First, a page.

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Home / News / Google self-drive cars get Nevada road-legal licence

Google self-drive cars get Nevada road-legal licence

Nevada is the first state to allow driverless cars loose on the road

Google has just received its first test licence for its self-drive cars in Nevada. That means this will be the first place in the world where cars are legally driving on public roads controlled only by Google’s robot brains.

Alright, so for now, the cars are legally required to have two people sitting inside. But it’s still the car controlling the accelerator, brakes, and steering using visual indicators, artificial intelligence software, GPS, and a range of sensors. And since the cars have done over 200,000 test miles on private tracks since 2010, they seem ready to take on the Nevada traffic.

Other American states are also preparing to embrace driverless cars including California and Florida. We presume the driverless car hold up is from trying to work out how highway patrol officers can ask the Google brain to step out of the car when caught speeding.

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Profile image of Dan Grabham Dan Grabham Editor-in-Chief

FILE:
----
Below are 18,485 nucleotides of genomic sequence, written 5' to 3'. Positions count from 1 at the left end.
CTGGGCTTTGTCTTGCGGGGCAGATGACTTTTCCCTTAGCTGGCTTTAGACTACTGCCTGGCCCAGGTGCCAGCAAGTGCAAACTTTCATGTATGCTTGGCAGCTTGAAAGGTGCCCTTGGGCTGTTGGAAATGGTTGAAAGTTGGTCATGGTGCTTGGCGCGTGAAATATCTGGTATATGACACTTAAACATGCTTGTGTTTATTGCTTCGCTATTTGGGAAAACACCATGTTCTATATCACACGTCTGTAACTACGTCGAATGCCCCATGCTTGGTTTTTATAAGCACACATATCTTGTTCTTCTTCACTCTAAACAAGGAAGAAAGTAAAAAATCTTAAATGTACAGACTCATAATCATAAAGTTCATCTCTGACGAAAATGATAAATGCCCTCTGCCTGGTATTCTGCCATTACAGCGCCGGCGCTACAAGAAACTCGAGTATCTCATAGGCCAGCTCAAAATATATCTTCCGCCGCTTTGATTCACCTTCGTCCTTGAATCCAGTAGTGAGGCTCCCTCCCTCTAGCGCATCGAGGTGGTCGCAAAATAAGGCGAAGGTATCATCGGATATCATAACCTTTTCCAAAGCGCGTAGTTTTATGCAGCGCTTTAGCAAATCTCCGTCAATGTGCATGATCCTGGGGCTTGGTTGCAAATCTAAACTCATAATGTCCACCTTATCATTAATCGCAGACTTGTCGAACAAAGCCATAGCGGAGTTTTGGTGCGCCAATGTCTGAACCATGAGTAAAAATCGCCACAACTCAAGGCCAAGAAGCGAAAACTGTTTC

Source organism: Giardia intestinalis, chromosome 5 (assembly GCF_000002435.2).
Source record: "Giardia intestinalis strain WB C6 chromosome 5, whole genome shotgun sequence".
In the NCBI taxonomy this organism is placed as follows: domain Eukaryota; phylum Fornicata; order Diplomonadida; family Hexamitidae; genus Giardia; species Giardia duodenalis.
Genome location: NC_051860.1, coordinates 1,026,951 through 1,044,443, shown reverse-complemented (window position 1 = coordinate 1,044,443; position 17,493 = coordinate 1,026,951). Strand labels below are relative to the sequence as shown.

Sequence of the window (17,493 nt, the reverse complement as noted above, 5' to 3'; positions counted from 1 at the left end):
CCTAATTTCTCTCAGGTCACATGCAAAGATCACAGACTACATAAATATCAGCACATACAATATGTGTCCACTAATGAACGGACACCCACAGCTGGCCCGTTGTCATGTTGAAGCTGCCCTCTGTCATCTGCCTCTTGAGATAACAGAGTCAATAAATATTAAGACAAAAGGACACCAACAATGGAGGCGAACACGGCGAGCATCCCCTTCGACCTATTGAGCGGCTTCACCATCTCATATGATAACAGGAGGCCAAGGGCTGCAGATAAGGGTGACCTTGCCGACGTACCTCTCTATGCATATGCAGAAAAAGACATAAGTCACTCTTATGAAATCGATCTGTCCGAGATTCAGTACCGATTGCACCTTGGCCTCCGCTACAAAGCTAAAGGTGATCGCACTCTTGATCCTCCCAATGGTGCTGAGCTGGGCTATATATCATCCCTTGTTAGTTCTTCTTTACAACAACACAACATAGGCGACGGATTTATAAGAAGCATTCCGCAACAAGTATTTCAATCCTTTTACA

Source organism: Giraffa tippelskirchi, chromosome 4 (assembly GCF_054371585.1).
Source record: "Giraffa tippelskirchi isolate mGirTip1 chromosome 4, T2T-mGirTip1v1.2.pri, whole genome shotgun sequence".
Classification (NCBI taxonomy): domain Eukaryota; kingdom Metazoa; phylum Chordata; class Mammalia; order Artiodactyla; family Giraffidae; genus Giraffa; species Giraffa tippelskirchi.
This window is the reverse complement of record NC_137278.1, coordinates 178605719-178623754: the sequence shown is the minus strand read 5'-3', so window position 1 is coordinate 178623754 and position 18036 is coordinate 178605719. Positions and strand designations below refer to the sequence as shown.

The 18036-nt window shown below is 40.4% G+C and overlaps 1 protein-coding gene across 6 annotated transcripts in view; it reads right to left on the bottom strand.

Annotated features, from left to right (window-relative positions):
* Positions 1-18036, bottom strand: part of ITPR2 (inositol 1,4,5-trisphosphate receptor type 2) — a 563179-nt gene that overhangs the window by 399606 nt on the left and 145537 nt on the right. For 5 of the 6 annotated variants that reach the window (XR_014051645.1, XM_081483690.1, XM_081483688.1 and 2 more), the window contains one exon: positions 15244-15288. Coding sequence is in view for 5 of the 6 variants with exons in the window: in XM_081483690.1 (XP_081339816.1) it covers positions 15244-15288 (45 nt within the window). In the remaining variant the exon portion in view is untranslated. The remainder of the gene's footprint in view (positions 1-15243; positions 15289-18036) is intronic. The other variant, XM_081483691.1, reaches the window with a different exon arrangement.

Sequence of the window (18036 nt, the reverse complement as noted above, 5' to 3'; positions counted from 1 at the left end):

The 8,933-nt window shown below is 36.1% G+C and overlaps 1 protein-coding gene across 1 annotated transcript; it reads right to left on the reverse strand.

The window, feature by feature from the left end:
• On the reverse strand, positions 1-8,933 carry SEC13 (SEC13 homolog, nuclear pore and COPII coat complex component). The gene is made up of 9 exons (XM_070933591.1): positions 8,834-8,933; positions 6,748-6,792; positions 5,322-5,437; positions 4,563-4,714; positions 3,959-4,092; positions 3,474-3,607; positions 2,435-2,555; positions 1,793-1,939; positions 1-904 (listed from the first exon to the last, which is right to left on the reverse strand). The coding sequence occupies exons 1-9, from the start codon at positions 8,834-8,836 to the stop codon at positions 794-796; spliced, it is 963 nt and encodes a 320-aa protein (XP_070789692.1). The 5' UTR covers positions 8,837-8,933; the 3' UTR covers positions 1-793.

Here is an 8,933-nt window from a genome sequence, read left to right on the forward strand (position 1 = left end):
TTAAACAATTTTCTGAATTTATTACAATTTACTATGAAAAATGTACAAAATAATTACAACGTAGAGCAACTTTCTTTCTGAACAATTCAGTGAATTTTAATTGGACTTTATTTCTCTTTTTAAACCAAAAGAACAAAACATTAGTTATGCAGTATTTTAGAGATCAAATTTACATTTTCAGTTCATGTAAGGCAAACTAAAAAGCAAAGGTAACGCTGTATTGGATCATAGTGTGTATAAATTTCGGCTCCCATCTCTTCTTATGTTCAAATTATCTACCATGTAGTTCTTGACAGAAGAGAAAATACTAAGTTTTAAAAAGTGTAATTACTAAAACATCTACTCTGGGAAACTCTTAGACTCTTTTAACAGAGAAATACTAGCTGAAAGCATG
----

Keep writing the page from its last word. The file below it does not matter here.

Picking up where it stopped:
Dan is Editor-in-chief of Stuff, working across the magazine and the Stuff.tv website.  Our Editor-in-Chief is a regular at tech shows such as CES in Las Vegas, IFA in Berlin and Mobile World Congress in Barcelona as well as at other launches and events. He has been a CES Innovation Awards judge. Dan is completely platform agnostic and very at home using and writing about Windows, macOS, Android and iOS/iPadOS plus lots and lots of gadgets including audio and smart home gear, laptops and smartphones. He's also been interviewed and quoted in a wide variety of places including The Sun, BBC World Service, BBC News Online, BBC Radio 5Live, BBC Radio 4, Sky News Radio and BBC Local Radio.

Areas of expertise

Computing, mobile, audio, smart home